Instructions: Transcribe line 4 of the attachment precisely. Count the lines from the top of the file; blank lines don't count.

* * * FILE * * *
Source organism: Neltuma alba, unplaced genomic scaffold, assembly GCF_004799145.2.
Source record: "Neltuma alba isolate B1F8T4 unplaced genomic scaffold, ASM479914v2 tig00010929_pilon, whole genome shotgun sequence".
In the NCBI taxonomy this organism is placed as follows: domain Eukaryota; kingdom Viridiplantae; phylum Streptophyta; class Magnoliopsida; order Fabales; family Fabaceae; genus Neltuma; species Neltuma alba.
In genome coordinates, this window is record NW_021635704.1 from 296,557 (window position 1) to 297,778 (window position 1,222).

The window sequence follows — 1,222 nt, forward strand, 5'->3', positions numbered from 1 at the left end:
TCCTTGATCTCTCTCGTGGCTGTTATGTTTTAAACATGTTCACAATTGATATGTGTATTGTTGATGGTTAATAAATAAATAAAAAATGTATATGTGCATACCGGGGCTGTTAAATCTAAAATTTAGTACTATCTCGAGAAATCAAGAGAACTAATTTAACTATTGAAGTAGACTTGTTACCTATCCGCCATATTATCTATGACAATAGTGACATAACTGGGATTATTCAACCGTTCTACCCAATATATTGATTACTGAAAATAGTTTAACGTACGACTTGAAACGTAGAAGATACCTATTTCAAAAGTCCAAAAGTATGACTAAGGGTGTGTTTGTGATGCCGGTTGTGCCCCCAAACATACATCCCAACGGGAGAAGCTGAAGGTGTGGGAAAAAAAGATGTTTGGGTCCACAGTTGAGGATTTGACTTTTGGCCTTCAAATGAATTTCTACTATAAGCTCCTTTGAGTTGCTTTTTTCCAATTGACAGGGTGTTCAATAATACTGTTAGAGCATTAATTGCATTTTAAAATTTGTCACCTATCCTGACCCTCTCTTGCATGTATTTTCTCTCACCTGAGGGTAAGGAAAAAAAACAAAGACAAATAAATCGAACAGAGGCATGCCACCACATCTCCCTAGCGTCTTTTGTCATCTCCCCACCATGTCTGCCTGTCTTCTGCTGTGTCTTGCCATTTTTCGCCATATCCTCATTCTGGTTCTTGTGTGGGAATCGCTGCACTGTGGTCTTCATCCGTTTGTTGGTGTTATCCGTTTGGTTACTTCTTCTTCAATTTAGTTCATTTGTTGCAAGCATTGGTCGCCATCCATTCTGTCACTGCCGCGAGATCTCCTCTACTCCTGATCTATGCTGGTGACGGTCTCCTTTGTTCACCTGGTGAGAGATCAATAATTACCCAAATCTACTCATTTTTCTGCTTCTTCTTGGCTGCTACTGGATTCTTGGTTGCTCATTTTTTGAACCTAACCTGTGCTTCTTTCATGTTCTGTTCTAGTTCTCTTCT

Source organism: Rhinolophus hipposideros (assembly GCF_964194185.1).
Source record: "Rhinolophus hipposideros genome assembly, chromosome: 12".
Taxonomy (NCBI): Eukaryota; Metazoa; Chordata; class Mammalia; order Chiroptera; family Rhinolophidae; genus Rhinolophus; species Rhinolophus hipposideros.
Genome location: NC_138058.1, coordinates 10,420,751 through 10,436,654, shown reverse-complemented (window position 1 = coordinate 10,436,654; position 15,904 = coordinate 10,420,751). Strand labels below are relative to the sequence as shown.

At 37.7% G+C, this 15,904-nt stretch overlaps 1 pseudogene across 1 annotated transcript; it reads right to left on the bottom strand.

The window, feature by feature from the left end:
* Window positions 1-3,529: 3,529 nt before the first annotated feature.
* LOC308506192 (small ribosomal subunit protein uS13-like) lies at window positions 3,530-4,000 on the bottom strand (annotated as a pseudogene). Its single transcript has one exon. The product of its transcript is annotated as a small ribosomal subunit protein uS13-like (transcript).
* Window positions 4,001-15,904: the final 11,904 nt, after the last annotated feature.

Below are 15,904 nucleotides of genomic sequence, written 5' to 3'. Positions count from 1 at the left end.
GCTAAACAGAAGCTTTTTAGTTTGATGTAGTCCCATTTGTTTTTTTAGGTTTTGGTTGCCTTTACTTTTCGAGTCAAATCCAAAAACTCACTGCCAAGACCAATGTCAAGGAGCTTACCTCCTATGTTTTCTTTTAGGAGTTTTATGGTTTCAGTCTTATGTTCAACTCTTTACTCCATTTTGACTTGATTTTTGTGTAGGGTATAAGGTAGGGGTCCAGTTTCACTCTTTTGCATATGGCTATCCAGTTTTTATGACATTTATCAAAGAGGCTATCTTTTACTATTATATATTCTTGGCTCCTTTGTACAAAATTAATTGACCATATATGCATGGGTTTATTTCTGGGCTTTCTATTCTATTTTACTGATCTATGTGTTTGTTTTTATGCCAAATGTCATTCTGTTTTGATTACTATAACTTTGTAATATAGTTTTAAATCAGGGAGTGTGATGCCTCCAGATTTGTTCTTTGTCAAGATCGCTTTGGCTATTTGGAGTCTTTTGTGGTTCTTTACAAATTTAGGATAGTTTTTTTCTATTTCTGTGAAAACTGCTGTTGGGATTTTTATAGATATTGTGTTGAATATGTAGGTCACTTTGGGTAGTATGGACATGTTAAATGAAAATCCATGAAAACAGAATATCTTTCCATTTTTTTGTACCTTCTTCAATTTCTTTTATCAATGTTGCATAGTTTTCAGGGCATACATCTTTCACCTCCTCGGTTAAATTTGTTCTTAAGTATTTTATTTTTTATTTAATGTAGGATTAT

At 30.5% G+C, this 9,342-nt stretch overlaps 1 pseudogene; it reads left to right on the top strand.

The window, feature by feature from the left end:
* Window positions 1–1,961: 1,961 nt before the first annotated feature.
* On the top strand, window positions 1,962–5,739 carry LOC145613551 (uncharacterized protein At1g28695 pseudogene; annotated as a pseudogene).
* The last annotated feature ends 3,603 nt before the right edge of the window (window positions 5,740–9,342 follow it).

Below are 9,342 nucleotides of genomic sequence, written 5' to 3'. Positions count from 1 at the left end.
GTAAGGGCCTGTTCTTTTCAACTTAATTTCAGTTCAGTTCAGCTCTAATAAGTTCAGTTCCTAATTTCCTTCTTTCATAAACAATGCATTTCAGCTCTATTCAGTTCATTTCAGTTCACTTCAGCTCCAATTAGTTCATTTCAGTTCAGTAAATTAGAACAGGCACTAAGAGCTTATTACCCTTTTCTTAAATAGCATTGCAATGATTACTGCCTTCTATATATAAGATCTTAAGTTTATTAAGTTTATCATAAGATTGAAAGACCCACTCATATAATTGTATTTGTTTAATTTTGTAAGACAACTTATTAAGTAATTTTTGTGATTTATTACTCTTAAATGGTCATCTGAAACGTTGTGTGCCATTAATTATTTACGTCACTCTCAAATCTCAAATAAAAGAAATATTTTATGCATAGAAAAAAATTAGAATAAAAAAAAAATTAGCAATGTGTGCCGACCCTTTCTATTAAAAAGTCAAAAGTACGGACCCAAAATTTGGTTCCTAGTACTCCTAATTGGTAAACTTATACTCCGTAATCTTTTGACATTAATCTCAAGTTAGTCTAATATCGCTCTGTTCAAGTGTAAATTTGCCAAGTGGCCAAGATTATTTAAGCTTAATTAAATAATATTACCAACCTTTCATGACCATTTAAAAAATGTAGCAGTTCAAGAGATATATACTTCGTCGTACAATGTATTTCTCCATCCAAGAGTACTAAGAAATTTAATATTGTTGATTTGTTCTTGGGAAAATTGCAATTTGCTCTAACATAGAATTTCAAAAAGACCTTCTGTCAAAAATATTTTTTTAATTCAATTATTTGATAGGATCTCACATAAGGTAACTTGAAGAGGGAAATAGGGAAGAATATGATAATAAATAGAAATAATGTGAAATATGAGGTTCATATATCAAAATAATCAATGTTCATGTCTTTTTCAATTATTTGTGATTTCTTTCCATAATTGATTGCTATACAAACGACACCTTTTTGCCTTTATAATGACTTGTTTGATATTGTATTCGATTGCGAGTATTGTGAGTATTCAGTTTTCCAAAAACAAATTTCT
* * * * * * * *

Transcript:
In genome coordinates, this window is record NW_021635704.1 from 296,557 (window position 1) to 297,778 (window position 1,222).